Top Overnight News

  • The U.S. Senate unanimously passed a bill aimed at supporting protesters in Hong Kong and warning China against a violent suppression of the demonstrations — drawing a rebuke from Beijing
  • The near-deal between the U.S. and China that fell apart six months ago is now being used as the benchmark to decide how much tariffs should be rolled back in the initial phase of a broader trade agreement, people familiar with the talks say
  • Labour Leader Jeremy Corbyn defied his negative ratings to draw level with Prime Minister Boris Johnson in a crucial television debate ahead of the U.K.’s general election. His plan to make the top 5% of earners pay more income tax could raise less than the party thinks, according to the Institute for Fiscal Studies
  • China’s base rate for new corporate bank loans dropped in November, following a series of policy-rate cuts from the central bank aimed at easing liquidity concerns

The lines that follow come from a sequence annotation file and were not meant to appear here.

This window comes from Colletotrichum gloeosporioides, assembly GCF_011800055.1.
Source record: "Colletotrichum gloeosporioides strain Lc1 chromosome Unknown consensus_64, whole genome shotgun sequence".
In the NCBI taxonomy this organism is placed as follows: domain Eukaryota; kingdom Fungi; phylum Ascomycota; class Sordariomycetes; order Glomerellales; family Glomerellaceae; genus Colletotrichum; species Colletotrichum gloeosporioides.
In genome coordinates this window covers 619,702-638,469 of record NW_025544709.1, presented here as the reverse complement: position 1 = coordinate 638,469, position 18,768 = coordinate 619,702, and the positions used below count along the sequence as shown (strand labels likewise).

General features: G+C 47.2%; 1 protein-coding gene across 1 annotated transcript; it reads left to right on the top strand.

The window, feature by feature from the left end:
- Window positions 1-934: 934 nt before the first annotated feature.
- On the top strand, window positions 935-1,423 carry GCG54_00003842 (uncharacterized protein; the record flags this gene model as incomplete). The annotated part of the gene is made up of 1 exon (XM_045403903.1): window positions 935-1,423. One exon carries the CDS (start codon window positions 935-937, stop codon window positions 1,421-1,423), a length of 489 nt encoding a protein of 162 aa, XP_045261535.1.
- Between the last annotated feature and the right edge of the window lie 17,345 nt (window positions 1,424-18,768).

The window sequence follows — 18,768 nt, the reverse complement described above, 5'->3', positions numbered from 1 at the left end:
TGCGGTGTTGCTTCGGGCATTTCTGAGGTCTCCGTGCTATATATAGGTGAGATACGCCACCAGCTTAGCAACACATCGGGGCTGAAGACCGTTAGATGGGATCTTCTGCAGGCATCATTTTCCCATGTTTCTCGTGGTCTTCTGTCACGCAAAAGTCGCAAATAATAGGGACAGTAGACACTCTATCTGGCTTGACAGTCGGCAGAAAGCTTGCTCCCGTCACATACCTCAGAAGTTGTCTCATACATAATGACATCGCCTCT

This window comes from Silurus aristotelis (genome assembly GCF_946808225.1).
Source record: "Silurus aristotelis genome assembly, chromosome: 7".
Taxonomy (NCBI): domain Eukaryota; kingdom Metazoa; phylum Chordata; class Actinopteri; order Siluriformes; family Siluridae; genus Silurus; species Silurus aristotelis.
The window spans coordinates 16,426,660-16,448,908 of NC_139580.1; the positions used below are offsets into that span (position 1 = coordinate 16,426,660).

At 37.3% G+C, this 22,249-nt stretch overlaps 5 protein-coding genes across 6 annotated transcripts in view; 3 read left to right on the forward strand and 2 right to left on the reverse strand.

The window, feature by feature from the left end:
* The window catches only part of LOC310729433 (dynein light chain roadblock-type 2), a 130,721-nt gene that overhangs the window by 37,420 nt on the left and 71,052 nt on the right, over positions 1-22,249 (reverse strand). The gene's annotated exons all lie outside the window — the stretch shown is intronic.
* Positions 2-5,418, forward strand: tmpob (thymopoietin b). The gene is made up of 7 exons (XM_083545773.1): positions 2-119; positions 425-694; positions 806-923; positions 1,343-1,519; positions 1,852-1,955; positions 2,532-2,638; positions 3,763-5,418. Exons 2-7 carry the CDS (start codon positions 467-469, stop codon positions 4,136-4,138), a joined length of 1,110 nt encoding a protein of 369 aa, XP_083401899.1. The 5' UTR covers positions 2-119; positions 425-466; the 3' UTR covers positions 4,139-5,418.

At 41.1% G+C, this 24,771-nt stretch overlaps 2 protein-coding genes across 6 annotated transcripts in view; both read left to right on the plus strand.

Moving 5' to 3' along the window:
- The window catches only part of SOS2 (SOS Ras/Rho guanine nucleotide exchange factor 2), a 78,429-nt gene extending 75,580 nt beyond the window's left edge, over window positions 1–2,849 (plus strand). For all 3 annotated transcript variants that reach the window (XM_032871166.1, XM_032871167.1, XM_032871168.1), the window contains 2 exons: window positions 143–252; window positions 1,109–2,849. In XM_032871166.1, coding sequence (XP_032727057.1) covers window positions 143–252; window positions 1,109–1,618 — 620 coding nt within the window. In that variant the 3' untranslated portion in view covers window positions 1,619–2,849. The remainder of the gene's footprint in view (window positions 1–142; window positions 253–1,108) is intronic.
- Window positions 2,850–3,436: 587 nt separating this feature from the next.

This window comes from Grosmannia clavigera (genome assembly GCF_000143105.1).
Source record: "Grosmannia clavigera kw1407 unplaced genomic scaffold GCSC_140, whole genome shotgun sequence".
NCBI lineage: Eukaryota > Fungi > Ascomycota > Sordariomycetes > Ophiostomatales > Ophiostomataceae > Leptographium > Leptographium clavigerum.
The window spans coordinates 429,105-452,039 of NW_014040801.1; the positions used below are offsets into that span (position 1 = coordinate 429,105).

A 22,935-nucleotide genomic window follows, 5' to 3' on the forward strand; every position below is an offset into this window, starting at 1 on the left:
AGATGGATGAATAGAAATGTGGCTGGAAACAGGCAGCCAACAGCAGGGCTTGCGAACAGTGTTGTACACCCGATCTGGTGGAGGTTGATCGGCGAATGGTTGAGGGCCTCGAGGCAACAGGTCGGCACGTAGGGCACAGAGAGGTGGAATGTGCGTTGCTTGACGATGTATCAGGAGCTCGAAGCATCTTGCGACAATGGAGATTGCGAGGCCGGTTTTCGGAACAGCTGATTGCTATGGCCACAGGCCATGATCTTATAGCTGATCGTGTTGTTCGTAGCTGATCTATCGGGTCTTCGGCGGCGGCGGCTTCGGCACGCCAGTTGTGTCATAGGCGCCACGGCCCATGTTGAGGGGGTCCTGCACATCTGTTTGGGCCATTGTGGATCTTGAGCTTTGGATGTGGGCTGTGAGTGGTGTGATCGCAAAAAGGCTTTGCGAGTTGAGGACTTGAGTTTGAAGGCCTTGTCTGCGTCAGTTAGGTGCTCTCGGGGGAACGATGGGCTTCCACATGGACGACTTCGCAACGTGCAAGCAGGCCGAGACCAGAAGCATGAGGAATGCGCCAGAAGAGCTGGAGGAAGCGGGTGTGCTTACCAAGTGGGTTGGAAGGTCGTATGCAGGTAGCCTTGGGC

• Japan’s export slump deepened in October, with the value of shipments dropping the most in three years, as the U.S.-China trade war weighs on global demand. Japan’s ruling coalition will ask the government to devote 10t yen in fresh spending for the extra budget it’s compiling, Nikkei reports, without attribution
  • Argentine President-elect Alberto Fernandez told International Monetary Fund Managing Director Kristalina Georgieva that he has a plan to grow the economy and tackle the nation’s debt after his predecessor agreed to a $56 billion credit line from the fund
  • Oil dropped the most in seven weeks as American crude stockpiles are forecast to rise and U.S.-China trade talks stall
  • President Donald Trump’s former special envoy to Ukraine said he only realized after the fact that the president and a few close advisers were putting “unacceptable” pressure on Ukraine to launch a politically motivated investigation
  • The European Central Bank warned of potential side effects from its loose monetary policy, highlighting how years of unprecedented economic stimulus is contributing to an erosion of financial stability. Low interest rates have encouraged excessive risk-taking by investment funds and insurers as well as in some real estate markets, the ECB said in its semi-annual Financial Stability Review released Wednesday